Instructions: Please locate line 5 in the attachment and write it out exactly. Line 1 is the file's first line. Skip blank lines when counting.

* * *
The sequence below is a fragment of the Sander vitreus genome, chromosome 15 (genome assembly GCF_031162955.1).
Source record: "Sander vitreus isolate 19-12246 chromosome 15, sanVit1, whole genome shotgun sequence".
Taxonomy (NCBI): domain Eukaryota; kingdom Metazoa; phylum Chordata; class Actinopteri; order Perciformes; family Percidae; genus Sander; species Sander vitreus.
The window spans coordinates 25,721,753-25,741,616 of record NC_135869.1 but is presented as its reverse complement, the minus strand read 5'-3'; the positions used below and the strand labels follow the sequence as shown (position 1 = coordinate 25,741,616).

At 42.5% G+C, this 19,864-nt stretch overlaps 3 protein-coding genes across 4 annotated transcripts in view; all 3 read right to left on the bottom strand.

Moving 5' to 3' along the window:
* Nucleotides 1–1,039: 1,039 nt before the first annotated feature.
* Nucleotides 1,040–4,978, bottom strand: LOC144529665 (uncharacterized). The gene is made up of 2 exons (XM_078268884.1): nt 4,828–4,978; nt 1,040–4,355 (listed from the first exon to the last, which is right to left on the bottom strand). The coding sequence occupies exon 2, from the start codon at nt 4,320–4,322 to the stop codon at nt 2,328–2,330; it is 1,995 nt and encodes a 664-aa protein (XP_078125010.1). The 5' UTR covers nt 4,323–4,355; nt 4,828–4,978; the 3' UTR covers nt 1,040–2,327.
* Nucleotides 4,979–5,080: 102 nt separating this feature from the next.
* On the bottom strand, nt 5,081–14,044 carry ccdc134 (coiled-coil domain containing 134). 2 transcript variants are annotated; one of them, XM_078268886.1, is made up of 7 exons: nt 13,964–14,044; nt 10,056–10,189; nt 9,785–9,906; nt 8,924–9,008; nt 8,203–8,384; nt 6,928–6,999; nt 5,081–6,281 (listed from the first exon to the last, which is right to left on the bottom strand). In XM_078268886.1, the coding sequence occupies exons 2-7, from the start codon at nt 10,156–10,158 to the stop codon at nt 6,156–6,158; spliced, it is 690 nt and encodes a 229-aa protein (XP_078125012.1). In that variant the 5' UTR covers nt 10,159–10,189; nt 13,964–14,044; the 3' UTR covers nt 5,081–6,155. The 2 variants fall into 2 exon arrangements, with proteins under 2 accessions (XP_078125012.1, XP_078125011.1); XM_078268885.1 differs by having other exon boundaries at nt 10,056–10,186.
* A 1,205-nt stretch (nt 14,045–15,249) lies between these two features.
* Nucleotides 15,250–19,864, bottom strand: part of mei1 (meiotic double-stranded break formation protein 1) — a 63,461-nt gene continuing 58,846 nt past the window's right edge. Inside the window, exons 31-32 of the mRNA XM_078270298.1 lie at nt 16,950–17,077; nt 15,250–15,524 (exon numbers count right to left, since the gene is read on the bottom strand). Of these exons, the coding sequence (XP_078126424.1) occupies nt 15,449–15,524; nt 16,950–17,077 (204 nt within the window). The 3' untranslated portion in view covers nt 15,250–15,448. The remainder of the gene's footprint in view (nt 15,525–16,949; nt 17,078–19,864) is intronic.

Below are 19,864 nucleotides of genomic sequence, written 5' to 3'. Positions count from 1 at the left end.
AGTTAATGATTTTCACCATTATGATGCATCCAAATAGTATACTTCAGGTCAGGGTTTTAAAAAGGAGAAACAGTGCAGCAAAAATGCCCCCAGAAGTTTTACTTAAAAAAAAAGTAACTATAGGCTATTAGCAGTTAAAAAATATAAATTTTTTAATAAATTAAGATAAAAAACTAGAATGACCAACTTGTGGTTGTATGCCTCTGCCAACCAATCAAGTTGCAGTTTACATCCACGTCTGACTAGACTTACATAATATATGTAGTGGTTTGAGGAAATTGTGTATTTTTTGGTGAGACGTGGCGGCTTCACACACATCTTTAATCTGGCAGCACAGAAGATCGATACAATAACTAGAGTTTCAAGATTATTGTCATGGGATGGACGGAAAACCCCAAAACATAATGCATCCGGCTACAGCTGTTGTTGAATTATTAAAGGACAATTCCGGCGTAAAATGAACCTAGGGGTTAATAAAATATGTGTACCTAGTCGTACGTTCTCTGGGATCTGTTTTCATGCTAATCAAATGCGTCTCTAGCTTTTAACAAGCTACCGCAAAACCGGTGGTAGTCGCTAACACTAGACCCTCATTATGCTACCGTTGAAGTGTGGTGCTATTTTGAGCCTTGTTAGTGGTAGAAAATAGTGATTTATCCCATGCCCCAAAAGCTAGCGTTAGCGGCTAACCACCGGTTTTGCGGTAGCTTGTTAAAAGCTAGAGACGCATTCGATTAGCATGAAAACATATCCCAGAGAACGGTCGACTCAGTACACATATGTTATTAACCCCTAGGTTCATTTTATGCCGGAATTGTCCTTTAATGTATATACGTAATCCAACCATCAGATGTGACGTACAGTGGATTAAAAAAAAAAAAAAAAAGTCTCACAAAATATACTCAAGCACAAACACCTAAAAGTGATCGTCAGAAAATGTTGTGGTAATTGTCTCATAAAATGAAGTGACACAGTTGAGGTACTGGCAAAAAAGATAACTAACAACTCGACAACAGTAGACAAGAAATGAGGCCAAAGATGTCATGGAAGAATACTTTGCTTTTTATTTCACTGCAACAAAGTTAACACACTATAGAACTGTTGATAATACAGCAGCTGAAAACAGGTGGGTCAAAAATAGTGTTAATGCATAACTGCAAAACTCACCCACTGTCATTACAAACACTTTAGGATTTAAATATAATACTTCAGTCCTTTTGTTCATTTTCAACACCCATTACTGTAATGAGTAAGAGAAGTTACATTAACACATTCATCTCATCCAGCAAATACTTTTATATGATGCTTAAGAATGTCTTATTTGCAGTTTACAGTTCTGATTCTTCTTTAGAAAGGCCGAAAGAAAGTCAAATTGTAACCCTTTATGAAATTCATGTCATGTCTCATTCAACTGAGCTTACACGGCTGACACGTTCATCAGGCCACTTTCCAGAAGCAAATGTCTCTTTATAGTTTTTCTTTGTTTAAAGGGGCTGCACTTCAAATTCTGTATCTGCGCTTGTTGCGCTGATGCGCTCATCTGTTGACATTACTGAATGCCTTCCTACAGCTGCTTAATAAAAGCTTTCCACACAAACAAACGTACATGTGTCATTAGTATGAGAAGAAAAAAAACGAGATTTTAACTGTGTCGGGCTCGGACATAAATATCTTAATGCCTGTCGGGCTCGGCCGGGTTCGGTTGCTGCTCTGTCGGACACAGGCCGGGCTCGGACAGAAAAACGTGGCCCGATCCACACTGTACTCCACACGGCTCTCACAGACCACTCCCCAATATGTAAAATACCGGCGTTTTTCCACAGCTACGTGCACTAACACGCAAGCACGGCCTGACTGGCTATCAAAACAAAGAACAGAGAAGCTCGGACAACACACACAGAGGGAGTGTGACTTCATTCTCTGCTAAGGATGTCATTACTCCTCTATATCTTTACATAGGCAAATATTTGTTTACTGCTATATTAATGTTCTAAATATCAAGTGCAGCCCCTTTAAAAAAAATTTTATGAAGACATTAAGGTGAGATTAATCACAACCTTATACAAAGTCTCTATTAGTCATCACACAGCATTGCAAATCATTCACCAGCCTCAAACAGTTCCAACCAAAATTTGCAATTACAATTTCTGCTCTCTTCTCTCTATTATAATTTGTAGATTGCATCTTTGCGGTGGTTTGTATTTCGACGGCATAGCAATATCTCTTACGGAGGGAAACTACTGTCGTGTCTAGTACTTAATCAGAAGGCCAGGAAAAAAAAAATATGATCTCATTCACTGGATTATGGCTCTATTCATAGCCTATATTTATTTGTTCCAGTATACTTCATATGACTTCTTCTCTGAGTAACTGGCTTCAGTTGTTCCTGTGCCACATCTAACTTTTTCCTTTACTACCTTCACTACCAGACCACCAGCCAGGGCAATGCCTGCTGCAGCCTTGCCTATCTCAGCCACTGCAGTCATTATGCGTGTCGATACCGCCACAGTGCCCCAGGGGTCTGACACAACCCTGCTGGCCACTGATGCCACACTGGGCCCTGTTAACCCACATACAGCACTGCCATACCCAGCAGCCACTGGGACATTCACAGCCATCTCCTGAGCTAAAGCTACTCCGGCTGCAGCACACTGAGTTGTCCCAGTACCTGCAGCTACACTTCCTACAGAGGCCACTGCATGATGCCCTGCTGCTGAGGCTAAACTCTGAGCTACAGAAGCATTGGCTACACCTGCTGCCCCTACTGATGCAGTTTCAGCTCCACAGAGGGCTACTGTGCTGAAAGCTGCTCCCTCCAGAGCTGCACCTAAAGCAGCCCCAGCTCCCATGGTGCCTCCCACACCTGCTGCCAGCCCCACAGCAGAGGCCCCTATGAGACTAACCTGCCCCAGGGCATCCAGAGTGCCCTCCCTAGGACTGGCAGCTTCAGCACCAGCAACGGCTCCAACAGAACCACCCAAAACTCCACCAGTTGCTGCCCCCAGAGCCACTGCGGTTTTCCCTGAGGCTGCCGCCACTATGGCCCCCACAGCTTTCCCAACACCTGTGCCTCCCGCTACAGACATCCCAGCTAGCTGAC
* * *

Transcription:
At 42.5% G+C, this 19,864-nt stretch overlaps 3 protein-coding genes across 4 annotated transcripts in view; all 3 read right to left on the bottom strand.